“Lies, damned lies, and statistics”

“Lies, damned lies, and statistics”

Mark Twain’s famous line exposes the alarming potential of numbers to be misinterpreted or misused. At the same time, clear measures can serve as beacons in the fog of messy misinformation that seems to surround us these days.

The problem with statistics is less their accuracy than the gap in perception they can create. If surveyed populations don’t see their personal, lived experiences reflected in the numbers, they can be quick to discard information that may be helpful.

Quantitative accounts of our well-being provide the vigour necessary to guide policy decisions – but they don’t paint a complete picture. Our perceptions count for something too. A recent two-part study by Angus Reid looking at  “The Lived Experience of Poverty in Canada” is a great example of how looking at the same problem with a couple of different lenses can deepen our understanding of a complex issue.

Most measures of poverty are numerical calculations based on income level and cost of living. This study took a different approach. Essentially, it asked how people felt they were doing financially.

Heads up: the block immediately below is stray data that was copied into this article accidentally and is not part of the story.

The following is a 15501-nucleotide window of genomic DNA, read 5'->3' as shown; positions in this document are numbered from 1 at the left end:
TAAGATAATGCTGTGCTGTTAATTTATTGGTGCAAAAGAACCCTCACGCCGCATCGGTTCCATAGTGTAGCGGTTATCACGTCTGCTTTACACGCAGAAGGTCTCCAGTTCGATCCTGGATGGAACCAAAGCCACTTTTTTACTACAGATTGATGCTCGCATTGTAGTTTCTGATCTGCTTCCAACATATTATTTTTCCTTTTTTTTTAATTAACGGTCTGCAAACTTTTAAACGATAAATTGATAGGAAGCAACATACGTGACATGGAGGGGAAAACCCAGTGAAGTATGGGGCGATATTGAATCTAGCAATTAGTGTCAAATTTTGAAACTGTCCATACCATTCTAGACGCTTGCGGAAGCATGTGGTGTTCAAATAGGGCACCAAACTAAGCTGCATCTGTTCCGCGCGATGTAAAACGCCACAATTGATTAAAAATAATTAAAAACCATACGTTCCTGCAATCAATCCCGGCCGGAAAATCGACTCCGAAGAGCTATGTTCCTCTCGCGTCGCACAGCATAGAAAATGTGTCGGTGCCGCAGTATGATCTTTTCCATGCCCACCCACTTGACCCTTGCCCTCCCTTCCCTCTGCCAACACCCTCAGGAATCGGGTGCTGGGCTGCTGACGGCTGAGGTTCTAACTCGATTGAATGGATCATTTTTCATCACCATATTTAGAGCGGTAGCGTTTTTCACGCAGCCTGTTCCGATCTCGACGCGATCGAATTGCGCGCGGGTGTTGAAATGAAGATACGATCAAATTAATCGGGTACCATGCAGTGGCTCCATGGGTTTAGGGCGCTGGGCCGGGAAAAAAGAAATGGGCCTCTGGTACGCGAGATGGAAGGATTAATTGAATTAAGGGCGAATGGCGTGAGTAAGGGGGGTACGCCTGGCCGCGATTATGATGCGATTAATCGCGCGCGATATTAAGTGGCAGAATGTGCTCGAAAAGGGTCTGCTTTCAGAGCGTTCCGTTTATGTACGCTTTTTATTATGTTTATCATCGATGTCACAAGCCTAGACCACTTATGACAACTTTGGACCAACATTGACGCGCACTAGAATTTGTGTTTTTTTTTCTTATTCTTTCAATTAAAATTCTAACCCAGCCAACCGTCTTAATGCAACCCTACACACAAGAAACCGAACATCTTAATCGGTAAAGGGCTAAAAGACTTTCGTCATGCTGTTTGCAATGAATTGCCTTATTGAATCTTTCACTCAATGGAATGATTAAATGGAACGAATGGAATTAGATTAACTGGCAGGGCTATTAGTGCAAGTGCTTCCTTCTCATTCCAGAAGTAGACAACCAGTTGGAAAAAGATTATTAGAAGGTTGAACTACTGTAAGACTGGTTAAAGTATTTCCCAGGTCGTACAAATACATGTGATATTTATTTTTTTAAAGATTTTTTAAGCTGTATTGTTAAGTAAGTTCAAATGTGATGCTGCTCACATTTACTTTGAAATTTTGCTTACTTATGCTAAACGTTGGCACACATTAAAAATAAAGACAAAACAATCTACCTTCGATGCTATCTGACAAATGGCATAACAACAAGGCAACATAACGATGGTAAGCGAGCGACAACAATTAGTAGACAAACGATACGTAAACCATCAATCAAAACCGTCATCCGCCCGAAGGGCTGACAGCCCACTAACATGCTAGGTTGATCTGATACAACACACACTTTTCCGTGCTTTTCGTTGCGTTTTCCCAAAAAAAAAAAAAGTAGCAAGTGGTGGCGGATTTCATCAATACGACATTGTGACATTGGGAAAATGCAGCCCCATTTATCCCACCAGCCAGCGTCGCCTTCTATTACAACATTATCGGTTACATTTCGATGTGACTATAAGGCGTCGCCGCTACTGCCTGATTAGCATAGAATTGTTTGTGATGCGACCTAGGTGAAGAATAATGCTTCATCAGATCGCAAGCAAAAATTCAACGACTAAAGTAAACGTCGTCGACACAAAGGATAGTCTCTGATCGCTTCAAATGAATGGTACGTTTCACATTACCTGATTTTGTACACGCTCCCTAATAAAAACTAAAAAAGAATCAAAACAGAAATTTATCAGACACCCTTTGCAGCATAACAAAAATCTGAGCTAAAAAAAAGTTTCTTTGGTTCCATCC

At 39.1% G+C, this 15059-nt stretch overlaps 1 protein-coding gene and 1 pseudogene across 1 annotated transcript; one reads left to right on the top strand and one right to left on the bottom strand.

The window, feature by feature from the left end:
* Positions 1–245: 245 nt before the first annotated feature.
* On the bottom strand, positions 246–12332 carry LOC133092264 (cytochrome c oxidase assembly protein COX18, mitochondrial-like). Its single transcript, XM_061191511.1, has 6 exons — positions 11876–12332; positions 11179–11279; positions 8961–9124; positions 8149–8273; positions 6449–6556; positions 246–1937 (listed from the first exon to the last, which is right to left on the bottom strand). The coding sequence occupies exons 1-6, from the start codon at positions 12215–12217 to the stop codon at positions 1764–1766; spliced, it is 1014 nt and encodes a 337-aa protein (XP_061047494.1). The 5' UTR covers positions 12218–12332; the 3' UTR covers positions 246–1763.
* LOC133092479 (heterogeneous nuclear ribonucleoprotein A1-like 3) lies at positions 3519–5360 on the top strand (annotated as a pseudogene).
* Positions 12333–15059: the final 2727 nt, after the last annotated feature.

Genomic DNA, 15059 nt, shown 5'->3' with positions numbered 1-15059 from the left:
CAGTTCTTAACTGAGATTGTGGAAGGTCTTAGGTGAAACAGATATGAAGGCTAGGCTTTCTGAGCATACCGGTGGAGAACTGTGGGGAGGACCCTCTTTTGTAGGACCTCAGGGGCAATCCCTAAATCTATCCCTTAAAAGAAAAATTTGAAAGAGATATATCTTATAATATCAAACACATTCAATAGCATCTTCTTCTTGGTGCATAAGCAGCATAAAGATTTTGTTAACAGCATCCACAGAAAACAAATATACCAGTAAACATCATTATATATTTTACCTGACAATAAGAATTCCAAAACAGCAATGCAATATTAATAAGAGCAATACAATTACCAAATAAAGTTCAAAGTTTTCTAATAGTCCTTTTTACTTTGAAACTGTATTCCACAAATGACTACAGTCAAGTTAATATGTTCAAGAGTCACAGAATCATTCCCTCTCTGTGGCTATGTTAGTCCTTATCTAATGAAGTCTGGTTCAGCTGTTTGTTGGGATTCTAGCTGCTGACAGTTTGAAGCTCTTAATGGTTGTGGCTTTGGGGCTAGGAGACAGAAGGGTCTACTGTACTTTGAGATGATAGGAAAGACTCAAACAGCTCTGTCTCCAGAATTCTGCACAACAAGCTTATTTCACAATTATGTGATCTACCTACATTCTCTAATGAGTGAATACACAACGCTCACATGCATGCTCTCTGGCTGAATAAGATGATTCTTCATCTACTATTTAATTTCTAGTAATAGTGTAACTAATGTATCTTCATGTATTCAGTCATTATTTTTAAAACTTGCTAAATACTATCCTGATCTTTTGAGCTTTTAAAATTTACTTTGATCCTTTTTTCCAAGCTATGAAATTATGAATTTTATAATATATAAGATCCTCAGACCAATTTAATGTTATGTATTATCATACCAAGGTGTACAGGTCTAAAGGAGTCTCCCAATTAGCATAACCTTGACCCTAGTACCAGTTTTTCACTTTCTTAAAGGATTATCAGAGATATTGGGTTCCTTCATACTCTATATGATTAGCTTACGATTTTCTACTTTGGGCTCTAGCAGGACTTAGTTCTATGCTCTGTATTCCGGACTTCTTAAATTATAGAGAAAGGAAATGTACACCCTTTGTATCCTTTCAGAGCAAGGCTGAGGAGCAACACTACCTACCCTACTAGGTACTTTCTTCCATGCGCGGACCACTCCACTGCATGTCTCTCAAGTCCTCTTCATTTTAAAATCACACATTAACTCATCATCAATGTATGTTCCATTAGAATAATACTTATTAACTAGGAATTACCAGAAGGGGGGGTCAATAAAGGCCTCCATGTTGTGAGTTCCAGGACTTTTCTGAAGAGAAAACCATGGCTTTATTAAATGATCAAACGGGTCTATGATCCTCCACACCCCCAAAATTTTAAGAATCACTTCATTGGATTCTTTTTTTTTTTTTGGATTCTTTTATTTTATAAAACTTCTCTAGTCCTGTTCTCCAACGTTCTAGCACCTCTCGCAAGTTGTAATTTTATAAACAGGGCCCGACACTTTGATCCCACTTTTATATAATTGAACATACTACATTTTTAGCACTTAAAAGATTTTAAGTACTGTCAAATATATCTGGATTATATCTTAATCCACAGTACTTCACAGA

By that measure, 30% of Canadians feel pessimistic about the state of their finances over the next few years. More Canadians feel that their children’s generation will have it worse than they do (43%) than those who feel the opposite (32%). A total of 27% of respondents identified as either ‘The Struggling’ (16%) or ‘On the Edge’ (11%) – contrast this with an estimated low-income measure (LIM) hovering around 14% since last recorded by Stats Canada, and we can see that there is a significant gap between the way the numbers define financial hardship and the way the average Canadian experiences it.

Part two of the report asked participants how they felt about the growing gap between the rich and the poor. The result was striking.  A vast majority of respondents (72%) believe that low income Canadians are in that position because of circumstances beyond their control, rather than through lack of effort. Attitudes are similar towards the wealthy – 65% believe that well-off Canadians have amassed their wealth through life advantages, rather than a superior work ethic.

The diverse partners driving the Nova Scotia Quality of Life Initiative are taking a hybrid approach. We think that by looking at both objective and subjective measures of wellbeing, we will capture a truer reflection of how we are doing across a range of indicators. Our hope is that the resulting insights will help us build better strategies for improving the quality of life of all Nova Scotians.